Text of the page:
For about two weeks the thin tension had been there, a growing nervousness underlying the hubbub of everyday state house business. Worried legislators would huddle periodically in the marble corridors, asking each other if the governor had really meant what he said.

What concerned the lawmakers was Acting Gov. Blair Lee's pronouncement that he would veto proposed legislation expanding the so-called "circuit-breaker" property tax relief program -- the pet program of most of the legislative leadership.

If Lee vetoed this legislation, the reasoning went, legislative leaders might relaliate by blocking the governor's own property tax relief measures. Inevitably, then, the precariously patched together package of property tax relief legislation would fall apart, leaving 850,000 angry homeowners with no relief at all -- in an election year.

On Thursday, two weeks after he had made his adamant stand against the proposed circuit-breaker expansion -- now being called the "tax credit" bill --Lee backed off. Explaining that "there has been a sort of shuttle diplomacy going on," between himself and the legislators, he added, "there is a possibility that a general accord will be reached" on tax be reached" on tax relief legislation.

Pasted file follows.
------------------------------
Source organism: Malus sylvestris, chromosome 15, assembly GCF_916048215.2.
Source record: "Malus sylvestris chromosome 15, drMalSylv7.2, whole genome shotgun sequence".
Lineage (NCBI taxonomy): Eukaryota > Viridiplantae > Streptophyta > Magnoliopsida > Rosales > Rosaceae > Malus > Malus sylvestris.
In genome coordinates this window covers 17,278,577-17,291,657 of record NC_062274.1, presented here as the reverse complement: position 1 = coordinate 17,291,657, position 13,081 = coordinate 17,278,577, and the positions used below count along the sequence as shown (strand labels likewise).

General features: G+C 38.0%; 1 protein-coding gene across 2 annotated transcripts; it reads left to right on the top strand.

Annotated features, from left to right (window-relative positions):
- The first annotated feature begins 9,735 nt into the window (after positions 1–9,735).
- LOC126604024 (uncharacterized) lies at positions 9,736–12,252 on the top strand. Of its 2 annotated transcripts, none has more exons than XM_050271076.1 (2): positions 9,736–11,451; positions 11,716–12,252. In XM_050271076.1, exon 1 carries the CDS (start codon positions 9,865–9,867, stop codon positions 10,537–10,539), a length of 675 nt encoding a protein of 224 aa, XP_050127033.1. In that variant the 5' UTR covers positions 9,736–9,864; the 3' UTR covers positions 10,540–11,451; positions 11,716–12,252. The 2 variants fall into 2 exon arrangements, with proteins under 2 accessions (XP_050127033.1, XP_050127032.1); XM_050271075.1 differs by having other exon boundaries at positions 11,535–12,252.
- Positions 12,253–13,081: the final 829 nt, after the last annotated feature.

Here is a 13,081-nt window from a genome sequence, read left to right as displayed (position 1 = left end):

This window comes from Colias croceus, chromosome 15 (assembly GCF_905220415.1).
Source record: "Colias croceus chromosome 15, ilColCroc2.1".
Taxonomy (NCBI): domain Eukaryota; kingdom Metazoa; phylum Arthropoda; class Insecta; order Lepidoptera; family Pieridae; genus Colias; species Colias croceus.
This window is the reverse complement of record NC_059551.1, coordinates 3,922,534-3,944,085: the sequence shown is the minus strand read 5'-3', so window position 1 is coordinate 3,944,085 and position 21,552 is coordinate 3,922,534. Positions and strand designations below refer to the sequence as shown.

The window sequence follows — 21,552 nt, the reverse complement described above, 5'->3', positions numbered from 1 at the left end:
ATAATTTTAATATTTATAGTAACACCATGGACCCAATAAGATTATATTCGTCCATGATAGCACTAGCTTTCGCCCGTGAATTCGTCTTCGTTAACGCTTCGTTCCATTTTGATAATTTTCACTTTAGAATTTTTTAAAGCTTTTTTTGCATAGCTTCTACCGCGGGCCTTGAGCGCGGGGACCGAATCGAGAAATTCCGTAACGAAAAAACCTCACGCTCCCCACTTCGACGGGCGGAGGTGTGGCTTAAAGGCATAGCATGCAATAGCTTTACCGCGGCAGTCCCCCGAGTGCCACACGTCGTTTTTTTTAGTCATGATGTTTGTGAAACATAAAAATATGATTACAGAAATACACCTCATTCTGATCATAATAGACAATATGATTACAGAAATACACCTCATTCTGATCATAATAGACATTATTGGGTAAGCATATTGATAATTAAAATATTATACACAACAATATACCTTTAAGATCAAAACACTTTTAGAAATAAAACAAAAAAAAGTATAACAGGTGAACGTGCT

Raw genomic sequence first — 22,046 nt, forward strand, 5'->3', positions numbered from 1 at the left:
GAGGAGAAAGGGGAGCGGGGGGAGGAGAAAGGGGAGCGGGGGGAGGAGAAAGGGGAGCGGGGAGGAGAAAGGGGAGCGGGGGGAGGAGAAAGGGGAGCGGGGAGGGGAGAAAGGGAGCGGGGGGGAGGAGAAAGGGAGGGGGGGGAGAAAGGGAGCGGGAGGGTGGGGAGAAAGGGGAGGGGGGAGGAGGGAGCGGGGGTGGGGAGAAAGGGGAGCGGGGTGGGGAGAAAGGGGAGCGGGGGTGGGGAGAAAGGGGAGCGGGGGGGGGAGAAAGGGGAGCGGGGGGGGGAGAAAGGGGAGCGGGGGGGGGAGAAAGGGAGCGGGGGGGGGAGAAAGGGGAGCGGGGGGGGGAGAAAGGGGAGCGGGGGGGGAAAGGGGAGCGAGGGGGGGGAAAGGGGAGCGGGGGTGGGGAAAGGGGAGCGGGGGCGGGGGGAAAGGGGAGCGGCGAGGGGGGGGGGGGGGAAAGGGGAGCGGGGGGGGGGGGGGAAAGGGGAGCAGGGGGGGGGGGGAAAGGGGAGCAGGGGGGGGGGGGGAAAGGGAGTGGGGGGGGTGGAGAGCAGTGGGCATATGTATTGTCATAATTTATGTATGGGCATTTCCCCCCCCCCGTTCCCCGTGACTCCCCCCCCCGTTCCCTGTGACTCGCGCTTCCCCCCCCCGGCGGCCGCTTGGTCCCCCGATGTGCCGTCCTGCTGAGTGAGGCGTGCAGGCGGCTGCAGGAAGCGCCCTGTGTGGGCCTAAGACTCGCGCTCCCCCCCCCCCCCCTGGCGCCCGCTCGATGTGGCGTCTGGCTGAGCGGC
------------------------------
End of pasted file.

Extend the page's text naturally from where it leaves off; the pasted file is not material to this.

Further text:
"But it's all a little bit like the Egyptians and the Israelis," he cautioned. "It's not there until it's there."

For the first time since the beginning of the 1978 legislative session, Lee seemed amenable to compromise on the property tax issue, which most legislators regard as the key political issue in Maryland in 1978.

There seemed to be at least two reasons for Lee's backpedaling. One he explained himself, continuing his diplomatic analogy: "You put a position on the table and they react to it and then you move over a little and they react again. . ."

"Finally, you arrive at a sort of synthesis of the whole thing and that's the basis of the whole agreement."

Some of the legislative leaders and their aides, however, said that the other reason for the governor's action had more to do with muscle -- legislative muscle -- than it had to do with diplomacy.

First, it is necessary to understand how the legislators assembled the package of bills they are pushing.

By mid-February, three key leaders --House Ways and Means Committee, Senate President Steny Hoyer and House Speaker John Hanson Briscoe --property tax relief bills and come up with six or seven they felt could be moulded into a politically acceptable package.

Of these, three were crucial.